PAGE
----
Finding out you have Alzheimer's disease is a very emotional time. You feel shock, disbelief, fear, great sadness, anger, maybe numbness. All the symptoms you have been experiencing have now been given a name. It's a lot of information to take on board.
First you have to decide if you want to tell others. There are many advantages. Here are a few strategies, thoughts and ideas, of how to deal with telling family and friends.
Take things one step at a time; there's no rush
It is very important to remember that you do not become the disease, in other words, you have had a diagnosis but you are still you.
Although friends and relatives may have noticed changes you are still in charge of when and where you tell others your diagnosis.
Time can give you an opportunity to find out information about Alzheimer's disease and some people want a bit of space to deal with their feelings before they tell others.
You may feel hesitant to reveal the diagnosis, but, in general, you will find the majority of people supportive and helpful.
Give Information About Alzheimer's DiseaseInvolve yourself in the conversations about your feelings and condition.
Alzheimer's is a medical condition and, as with any serious medical condition, it has psychological, emotional and social impact on your life. It is not contagious. Giving your family and friends information about condition can be helpful to you all.
The early days of adjusting to a new life can be difficult. Keeping family and friends on side, having their love and support is important for now and for the future.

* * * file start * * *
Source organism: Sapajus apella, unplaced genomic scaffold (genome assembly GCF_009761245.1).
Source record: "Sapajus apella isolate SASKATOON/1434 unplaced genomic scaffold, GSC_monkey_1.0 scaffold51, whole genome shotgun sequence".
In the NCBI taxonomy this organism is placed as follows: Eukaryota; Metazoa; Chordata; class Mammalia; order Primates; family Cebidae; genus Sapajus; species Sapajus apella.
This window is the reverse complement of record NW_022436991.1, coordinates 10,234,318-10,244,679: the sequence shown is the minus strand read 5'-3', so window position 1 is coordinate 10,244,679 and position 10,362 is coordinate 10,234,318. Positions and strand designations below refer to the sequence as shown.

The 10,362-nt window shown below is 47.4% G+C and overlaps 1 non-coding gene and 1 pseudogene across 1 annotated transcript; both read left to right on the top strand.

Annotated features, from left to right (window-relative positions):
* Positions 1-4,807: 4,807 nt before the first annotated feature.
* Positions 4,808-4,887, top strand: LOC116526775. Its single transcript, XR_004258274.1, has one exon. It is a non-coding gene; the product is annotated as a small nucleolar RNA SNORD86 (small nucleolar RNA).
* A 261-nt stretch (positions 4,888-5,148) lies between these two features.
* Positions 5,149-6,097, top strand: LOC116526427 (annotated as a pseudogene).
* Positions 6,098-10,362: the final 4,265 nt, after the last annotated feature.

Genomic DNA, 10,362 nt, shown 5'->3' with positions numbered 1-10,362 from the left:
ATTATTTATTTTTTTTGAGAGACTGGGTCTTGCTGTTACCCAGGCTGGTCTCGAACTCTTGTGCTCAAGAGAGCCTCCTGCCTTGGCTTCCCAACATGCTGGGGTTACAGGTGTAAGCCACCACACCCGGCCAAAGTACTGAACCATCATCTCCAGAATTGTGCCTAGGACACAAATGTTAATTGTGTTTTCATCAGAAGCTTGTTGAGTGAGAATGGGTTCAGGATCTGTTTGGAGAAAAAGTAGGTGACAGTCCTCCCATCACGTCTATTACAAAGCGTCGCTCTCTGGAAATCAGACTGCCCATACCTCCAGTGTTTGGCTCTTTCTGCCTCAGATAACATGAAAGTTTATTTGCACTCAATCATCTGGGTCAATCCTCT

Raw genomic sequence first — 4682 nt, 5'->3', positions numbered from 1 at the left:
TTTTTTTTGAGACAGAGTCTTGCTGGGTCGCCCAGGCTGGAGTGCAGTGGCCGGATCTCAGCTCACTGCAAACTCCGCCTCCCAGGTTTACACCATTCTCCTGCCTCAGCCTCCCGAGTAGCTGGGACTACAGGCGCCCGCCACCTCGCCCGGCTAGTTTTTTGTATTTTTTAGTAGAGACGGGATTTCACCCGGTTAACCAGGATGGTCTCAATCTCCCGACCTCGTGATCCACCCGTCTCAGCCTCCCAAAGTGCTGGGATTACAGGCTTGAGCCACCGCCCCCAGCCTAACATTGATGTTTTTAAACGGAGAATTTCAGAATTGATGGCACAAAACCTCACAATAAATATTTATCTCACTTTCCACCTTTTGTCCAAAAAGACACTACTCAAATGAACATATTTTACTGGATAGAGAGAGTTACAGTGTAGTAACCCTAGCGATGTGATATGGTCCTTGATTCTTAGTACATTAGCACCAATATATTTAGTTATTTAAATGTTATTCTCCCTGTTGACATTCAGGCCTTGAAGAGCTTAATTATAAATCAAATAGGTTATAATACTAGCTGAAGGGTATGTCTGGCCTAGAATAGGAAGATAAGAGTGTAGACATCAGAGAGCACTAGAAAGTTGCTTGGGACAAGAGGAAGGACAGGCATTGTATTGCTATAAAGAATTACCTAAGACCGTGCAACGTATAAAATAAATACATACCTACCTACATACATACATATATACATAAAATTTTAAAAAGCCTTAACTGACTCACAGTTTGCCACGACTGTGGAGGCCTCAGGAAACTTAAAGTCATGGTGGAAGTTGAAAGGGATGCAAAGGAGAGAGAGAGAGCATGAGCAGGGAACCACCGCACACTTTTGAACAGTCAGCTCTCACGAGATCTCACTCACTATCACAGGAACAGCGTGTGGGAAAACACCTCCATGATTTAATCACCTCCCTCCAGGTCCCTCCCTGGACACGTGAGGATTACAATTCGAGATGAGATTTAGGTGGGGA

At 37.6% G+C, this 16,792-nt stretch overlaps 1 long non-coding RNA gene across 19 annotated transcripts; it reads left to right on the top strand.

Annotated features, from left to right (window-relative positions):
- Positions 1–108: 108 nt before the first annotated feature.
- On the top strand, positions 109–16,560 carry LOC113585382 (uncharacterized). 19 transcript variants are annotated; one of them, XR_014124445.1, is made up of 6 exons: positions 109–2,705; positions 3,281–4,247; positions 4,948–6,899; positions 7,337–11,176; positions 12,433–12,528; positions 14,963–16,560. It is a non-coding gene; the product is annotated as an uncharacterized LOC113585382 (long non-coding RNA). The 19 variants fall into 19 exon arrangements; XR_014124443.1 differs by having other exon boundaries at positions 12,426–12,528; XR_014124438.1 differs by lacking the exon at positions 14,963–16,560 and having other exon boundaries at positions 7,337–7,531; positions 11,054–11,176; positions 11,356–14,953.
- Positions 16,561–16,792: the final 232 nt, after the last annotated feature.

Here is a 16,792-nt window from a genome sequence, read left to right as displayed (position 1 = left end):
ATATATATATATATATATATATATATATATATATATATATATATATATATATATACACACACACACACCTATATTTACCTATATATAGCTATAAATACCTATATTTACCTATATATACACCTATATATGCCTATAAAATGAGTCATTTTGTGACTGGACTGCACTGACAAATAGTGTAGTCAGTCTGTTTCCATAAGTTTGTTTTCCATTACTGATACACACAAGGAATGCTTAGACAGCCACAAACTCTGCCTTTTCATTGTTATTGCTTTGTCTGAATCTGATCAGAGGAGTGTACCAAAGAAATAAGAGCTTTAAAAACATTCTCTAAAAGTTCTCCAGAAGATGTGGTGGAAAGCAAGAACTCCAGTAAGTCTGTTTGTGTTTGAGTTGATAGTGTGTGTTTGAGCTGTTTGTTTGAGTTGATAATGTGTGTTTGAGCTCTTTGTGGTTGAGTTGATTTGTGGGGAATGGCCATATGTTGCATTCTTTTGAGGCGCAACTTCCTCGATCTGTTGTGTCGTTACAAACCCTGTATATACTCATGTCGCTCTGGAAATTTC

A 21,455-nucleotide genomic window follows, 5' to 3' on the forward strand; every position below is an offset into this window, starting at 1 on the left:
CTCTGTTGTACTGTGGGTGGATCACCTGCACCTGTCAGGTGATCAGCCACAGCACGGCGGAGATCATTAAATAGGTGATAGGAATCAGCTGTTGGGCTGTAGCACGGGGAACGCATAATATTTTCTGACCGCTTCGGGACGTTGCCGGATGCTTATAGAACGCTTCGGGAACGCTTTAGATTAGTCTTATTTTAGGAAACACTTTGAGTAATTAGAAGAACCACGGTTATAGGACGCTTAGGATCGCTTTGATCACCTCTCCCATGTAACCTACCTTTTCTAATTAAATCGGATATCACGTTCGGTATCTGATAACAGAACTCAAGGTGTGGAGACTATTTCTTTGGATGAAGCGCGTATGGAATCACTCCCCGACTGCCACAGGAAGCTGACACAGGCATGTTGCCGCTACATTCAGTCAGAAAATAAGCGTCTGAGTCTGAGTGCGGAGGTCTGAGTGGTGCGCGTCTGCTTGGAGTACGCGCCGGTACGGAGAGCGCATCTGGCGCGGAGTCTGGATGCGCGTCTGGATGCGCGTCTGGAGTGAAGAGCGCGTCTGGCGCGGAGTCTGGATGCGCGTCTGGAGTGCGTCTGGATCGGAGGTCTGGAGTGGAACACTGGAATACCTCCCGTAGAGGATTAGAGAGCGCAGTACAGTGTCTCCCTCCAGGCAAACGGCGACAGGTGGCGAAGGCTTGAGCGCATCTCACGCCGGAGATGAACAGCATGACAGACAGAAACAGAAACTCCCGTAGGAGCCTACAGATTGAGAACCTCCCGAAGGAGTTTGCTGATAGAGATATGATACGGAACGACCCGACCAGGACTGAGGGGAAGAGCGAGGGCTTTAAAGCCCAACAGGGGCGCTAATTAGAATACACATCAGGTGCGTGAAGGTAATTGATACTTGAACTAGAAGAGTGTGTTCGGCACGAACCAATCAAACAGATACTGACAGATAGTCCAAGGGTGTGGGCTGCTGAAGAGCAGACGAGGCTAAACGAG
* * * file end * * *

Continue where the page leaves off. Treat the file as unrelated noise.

Information, educational material and emotional support can be obtained from this and other websites. There is usually an Alzheimer's Association support group in most areas, all over the world.
You can invite close friends and family members to accompany you to a support group meeting sponsored by a local Chapter of the Alzheimer's Association.
It is a good idea to inform neighbors. They will be more understanding if any socially difficult situations occur later on in your life.
Legal Obligations to Inform
Your family doctor or specialist will be able to give you, your friends or relatives, any information about possible legal obligations in your State or country to inform official bodies that you have Alzheimer's disease. This may be relevant on issues such as driving and for legal documents.
Including Family and Friends in Planning For the Future
Some people decide on a family conference to share the information, to plan and look to the future. It can act as a support group for you all.
Do remember that although you have been diagnosed with Alzheimer's disease you are still very much an individual and as I say very often, you are not the disease, you are still you. Each person is different and will experience Alzheimer's in different ways, sometimes severely, sometimes only in a mild way. Your experience is individual and so is the way in which friends and relatives experience their involvement with you. Some you will want to involve in care giving and it can help them better
understand your situation.
Don't overlook the role of children and teenagers
Explain to them what is happening to you in simple language. Love is the most important thing and their relationships with you will always be important.